Moira Shearer, ballet star who eclipsed Fonteyn, dies aged 80

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The Independent Culture

Moira Shearer, the flame-haired star of The Red Shoes, the most famous ballet film ever made, has died. She had just turned 80.

The Scottish dancer and actress was a star of Sadler's Wells and the Royal Opera House in London when she was chosen by Michael Powell and Emeric Pressburger for the 1948 movie that won her international acclaim. The role as the young and beautiful ballet dancer Victoria Page, torn between love and her career, made her even more famous overseas than the legendary ballerina Margot Fonteyn.

Shearer became the subject of feverish press attention when the Sadler's Wells company made its first tour of the United States the year after the movie's release.

Yet she would have earned her place in ballet history even without The Red Shoes, having created one of the leads in Symphonic Variations, one of the masterpieces of the choreographer Frederick Ashton.

And although some critics had reservations about her dancing, she was always enormously popular with the public.

She was born Moira King in Dunfermline in Scotland on 17 January 1926, and was educated in Scotland and Zambia. She received her professional training with the teacher Nicholas Legat before first dancing with the Sadler's Wells company at the age of 16. She quickly became a principal of the company where she shared the stage with Fonteyn. By 1946, when she was 20, she was dancing the leads in Sleeping Beauty, Swan Lake and Coppelia at Covent Garden for the first time as well as starring in the Ashton Variations.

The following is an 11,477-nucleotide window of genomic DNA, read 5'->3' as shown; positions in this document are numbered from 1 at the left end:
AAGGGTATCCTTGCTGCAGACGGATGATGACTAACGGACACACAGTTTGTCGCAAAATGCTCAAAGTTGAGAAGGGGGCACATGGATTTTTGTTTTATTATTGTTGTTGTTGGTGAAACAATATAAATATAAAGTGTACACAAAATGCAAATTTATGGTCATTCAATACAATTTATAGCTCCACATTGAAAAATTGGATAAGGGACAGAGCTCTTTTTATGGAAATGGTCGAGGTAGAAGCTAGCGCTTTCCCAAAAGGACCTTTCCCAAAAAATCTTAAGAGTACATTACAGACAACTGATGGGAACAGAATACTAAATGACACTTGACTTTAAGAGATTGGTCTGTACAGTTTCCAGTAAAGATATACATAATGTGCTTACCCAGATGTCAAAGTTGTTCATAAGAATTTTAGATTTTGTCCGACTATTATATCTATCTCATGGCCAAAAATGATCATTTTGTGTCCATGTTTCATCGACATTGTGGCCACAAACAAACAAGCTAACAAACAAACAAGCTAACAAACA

When Fonteyn was injured two years later, she created the title role in Ashton's Cinderella, the same year that Powell and Pressburger made their classic film. She teamed up with the film-makers again in 1951 for The Tales of Hoffman and followed it up with appearances in The Story of Three Loves, The Man Who Loved Redheads and 1-2-3-4 ou les Collants Noirs. Her most notorious role was in 1960 in Powell's hugely influential and disturbing psychological thriller, Peeping Tom.

Ludovic Kennedy, the writer and broadcaster whom she married in 1950, said yesterday: "The ballet was the thing to which she was really committed - the film industry was a bit of a distraction." He and most of their family were with Shearer when she died at the John Radcliffe Hospital in Oxford on Tuesday. They had four children - Alastair, Alisa, Rachel and Fiona - and seven grandchildren.

Mr Kennedy, who said she had been becoming weaker since her 80th birthday, paid tribute to his wife. "She was full of spirit and also she was very beautiful. She moved wonderfully gracefully as you would expect of a ballet dancer. I found her very good company and I think the children did too."